TILs play an important role in tumor immunity. Tumor-infiltrating CD8+ T cells are believed to be the front fighter against tumor, while Foxp3+ T cells can suppress the proliferation and activation of CD8+ T cells [8]. In this study, we tried to assess the number and distribution of these two TILs in cancer tissues. Early studies did not concern on the lymphocytic subtypes and they found that there was a significant association between a low density of TILs and local disease control failure [9]. Subsequent studies showed that the subtype, number and location of TILs may play different roles in the development of cervical cancer. Piersma etc. found that elevated intraepithelial CD8+ T cells were associated with no lymph node metastases in patients with large early-stage cervical cancer [10]. Foxp3+ T cells increased with the progression of cervical neoplasia [11]. In line with previous studies, we here demonstrated that high intra-tumor CD8+ T cells were negatively associated with lymph node metastasis.

In practice, clinical response was evaluated according to WHO tumor response criteria [6]. As the alteration of tumor volume was only available after NACT, a delay of treatment may occur in the patients who are insensitive to chemotherapy. Identifying patients who might be responsive to chemotherapy prior to treatment becomes critical in personalized treatment and outcomes. In this work, we found that the pre-treatment low peritumoral Foxp3+ infiltration is able to screen out those patients who are clinically sensitive to chemotherapy. In other cancers, such as non-small cell lung cancer, investigators have also found a significant correlation between Treg reduction and clinical response to neoadjuvant chemotherapy [12]. All these results support a previous hypothesis that pretreatment host immune states can influence the effectiveness of chemotherapy against cancer cells.

To the best of our knowledge, the current work is the first study to evaluate the dynamic changes of the TIL subsets in the cervical cancer tissue before and after NACT. We found platinum/taxane-based neoadjuvant intervention significantly decreased the frequencies of Foxp3+ T cells as compared to NACT naive biopsies, whereas the CD8+ T cells accumulation remained unaffected. Furthermore, we noted that the diminished Foxp3+ T cells were associated with a high-pCR rate. We speculated that reduction of Foxp3 by chemotherapy may diminish the immunologic suppression, thus resulting in a high pCR rate in cervical cancer with both CD8 and Foxp3 infiltration. The changes of TILs were also seen in other cancers after chemotherapy. In ovarian carcinoma treated with NACT, local CD8+ cells increased while Foxp3+ cells remained stable [13]. In breast cancer, both CD8+ and Foxp3+ TILs increased after NAC, but CD8+ lymphocytes increased more dramatically resulting an elevated CD8+/FOXP3+ ratio [14]. The variable change of TILs in these studies may be due to the different tumor background or cytotoxic agents. However, it is notable that the CD8+/FOXP3+ ratio increased in all these studies which indicate the cytotoxic agents may modulate T cell infiltration irrespective of the tumor background. One study showed that the tumor infiltrating CD8+ T cells decreased after irradiation in cervical cancer while Foxp3+ T cells did not show any alterations, suggestive of the local anti tumor immunity suppression [15]. These findings implied that although chemotherapy and radiation were used to control tumor progression in cervical cancers, the influence on the local immune microenvironment might be different.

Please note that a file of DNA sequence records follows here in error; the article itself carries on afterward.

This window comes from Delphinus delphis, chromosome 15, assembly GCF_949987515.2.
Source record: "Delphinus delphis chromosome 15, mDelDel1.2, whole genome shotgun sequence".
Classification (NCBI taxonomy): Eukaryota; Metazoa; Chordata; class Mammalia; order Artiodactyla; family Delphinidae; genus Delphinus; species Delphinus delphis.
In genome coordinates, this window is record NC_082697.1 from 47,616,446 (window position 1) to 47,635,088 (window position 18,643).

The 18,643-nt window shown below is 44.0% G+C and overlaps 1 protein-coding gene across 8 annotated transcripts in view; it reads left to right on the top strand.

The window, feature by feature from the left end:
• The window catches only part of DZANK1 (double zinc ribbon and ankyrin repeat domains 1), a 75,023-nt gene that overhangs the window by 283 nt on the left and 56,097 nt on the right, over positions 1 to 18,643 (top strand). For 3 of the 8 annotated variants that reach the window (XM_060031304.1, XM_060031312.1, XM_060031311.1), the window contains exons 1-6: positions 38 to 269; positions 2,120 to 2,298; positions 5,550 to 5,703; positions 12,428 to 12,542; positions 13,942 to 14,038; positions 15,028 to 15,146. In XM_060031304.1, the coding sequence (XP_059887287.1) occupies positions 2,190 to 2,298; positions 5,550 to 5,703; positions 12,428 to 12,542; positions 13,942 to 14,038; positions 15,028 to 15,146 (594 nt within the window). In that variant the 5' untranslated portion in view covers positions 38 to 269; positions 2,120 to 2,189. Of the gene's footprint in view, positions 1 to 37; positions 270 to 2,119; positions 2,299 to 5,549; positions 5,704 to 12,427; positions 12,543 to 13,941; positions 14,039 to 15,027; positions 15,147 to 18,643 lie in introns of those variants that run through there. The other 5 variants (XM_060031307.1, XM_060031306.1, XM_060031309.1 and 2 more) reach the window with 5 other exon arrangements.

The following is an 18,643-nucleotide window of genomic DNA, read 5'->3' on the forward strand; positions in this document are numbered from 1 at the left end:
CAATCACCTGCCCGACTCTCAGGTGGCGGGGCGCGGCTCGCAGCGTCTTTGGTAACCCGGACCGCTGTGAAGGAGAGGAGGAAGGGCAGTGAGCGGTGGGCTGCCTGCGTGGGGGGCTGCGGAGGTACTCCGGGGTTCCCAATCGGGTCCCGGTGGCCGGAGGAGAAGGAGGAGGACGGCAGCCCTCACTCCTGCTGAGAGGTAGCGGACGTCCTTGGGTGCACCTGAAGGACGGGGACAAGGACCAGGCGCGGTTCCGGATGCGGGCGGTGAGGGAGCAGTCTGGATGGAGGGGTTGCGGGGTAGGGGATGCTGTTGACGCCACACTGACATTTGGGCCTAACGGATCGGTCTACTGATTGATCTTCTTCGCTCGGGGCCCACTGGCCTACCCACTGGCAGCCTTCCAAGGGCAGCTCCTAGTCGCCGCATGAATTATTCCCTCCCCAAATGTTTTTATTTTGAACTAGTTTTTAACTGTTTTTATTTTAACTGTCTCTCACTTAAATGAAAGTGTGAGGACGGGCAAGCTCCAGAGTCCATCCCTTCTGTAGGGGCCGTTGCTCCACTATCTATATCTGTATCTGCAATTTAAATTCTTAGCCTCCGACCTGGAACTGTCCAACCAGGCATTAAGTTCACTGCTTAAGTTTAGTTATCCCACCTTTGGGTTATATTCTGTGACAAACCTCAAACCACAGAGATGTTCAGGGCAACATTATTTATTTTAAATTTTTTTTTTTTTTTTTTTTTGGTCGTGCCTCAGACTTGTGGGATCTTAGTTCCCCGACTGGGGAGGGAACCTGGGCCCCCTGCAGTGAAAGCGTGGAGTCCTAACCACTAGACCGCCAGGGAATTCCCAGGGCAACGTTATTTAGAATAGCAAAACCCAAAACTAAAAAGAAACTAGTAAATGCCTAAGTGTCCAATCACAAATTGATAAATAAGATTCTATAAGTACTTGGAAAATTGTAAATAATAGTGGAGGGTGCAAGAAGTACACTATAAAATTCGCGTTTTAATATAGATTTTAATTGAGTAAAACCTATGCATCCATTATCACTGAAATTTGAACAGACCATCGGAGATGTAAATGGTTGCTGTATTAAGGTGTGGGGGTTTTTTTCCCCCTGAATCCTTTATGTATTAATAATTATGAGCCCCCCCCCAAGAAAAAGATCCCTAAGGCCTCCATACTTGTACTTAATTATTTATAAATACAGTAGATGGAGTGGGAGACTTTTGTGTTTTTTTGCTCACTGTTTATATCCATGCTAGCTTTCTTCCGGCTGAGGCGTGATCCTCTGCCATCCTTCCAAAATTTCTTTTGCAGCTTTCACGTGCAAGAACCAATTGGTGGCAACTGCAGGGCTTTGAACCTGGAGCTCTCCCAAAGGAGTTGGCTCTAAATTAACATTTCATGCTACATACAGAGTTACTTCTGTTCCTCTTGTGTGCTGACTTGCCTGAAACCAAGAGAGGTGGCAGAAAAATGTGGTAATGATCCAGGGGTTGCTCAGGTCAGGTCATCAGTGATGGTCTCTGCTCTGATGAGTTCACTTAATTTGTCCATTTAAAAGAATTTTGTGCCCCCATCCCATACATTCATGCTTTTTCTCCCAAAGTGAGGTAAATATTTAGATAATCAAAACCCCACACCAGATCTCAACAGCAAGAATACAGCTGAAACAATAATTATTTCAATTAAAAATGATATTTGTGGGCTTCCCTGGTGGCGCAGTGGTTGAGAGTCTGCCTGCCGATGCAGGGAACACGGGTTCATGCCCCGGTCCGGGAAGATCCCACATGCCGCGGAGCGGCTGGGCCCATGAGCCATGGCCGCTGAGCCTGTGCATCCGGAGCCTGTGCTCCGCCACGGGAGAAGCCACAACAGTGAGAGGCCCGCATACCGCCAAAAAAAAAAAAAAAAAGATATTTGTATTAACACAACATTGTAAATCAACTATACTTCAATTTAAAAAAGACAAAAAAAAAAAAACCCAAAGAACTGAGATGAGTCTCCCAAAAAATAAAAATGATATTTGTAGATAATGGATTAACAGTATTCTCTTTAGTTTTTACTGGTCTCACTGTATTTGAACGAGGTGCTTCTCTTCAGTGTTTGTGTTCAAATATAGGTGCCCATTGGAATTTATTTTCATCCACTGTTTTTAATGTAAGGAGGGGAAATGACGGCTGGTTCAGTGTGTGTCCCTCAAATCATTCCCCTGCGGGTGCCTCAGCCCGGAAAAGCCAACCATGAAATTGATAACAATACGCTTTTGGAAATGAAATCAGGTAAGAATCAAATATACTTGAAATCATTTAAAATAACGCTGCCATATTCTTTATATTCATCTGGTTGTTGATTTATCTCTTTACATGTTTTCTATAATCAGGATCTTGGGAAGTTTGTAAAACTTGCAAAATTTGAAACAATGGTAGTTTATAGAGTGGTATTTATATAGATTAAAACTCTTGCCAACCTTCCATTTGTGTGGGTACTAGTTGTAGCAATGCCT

We evaluated the predictive value of TILs in residual tumors of cervical cancer patients who underwent NACT. We found that the intratumoral CD8+ T cells, peritumoral Foxp3+ T cells and the ratio of them in residual tumors were associated with survival, but only the CD8+/ Foxp3+ ratio was an independent prognostic factor. These findings suggest that the balance or interplay between CD8+ and Foxp3+ T cells in the tumor microenvironment determine the clinical outcome rather than the absolute number of TILs. Previous studies have addressed the predictive relevance of individual immune cell subpopulations in residual cancers after chemotherapy. Oesophageal adenocarcinoma patients with a high CD8+ T cells density after NACT had a favorable clinical outcome [16], while the presence of Foxp3+ TILs in breast cancer patients predicted a good response to NACT and a favorable prognosis [17]. The discrepancy among these studies may reflect the different tumor background, the diverse methods to calculate the prevalence of TILs subtypes, and the different chemotherapeutic regimens.